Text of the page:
Jerome Teasley, drummer for Motown, R&B legends, dies in Phoenix at 67
By the time he moved to Phoenix in the ’80s, Jerome Teasley had played drums for such iconic figures in the history of soul and R&B as Wilson Pickett, Al Green, Ike and Tina Turner and Jr. Walker & the All-Stars, appearing on three Walker albums and Green’s first album, “Back Up Train.” He also played with bebop legend Sonny Stitt.
Bob Corritore recruited Teasley, who died Thursday, June 16, to drum for a group he and Janiva Magness had just formed, the Mojomatics, when the drummer left Detroit for Phoenix.
“He was just unbelievable,” Corritore says. “For the soul show drumming, fantastic. There’s a whole bunch of videos on YouTube of him and Jr. Walker & the All-Stars. He was that guy that provided the perfect power that you always needed. Very powerful. I mean, it took me a little while to get used to his handshake because it was so strong, it would pretty much crush your hand.
“Jerome was very cool and always came to play, always had a fantastic, very positive, ready-to-go, ready-to-sweat animal instinct to his playing. It was always refreshing. You could always feed off of that.”
Teasley had Stage Four cancer in his lungs and liver. Diagnosed a year and a half ago, he was admitted to St. Joseph’s Hospital in Phoenix two days before his death. He was 67.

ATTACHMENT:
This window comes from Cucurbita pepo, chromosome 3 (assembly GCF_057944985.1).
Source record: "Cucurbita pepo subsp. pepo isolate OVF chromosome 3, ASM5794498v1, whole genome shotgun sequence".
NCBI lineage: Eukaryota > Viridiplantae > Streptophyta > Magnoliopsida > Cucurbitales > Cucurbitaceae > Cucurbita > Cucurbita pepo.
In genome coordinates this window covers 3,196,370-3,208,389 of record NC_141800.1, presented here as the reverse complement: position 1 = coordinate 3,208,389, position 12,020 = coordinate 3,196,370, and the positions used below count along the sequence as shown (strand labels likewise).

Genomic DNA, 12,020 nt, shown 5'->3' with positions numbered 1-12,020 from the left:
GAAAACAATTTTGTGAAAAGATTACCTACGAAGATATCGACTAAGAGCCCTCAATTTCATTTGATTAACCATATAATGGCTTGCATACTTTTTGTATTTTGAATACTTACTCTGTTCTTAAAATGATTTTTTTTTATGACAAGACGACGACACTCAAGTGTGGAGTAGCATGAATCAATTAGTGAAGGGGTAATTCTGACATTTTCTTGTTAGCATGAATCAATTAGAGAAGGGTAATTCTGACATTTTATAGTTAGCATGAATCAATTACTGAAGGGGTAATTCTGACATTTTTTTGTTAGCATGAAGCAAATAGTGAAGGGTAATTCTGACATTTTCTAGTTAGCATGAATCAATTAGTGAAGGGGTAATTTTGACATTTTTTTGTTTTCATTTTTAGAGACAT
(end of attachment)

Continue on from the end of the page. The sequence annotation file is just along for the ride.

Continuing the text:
Teasley’s daughter, Charlie, says, “There were a lot of things that factored into my dad’s death. He got pneumonia and the bacterial virus on the pneumonia spread to the blood. The cancer that he had in his liver and his lungs spread, too. And then his kidney’s failed. He also wasn’t getting any oxygen to the brain and his lungs weren’t working.”
Still going out and playing
The last time Corritore saw Teasley, he had no idea he’d been ill.
“Apparently, Jerome didn’t want anybody to know about his illness,” Corritore says. “He was getting out and playing. And he was hanging out, too. The last time I saw him was a couple weeks ago at one of our gigs at the Rhythm Room. I didn’t realize he was dealing with all that stuff. It was just good old Jerome. He looked great. He looked very on. I didn’t realize at the time that he was just making sure that everybody felt real connected to him. But we had some good smiles together.”
Charlie says, “My dad was up walking around and playing the drums, living an independent life, three days before he was admitted to the hospital.”
Charlie says her father was “a very optimistic” man who loved eating at Lo-Lo’s Chicken & Waffles
“He always looked at the positive side of things,” the daughter he called Cha Cha says. “No matter how negative I was, he was always positive and uplifting. If you ever needed anything, he would help you any way he could. He just wanted everyone to be happy and everything to be OK. And he was really funny.”
Music was his world
“That’s all he wanted me to do in life was to be a musician,” Charlie says. “But unfortunately, I didn’t get that talent from him. I mean, I’m sure he thinks I do have talent but I just don’t try hard enough, but I never really got that talent.”
Teasley drummed for a number of legendary artists through the years, but he’s best remembered for his long association with the All-Starrs. Although he signed on after “Shotgun,” he appears on 1969’s “Home Cookin’” album, which included three Top 40 entries on the Billboard Hot 100: “Come See About Me,” “Hip City Pt. 2” and “What Does It Take (To Win Your Love).”
There are reviews online that mention Teasley playing drums for Walker gigs as recently as 1994, a year before the All-Star’s death. And he never stopped playing in Phoenix.
For the past five years or so, he’s been a regular at Chuck E. Baby’s Sunday Night Menagerie Jam, sitting in with the band at Prankster’s Too in Scottsdale.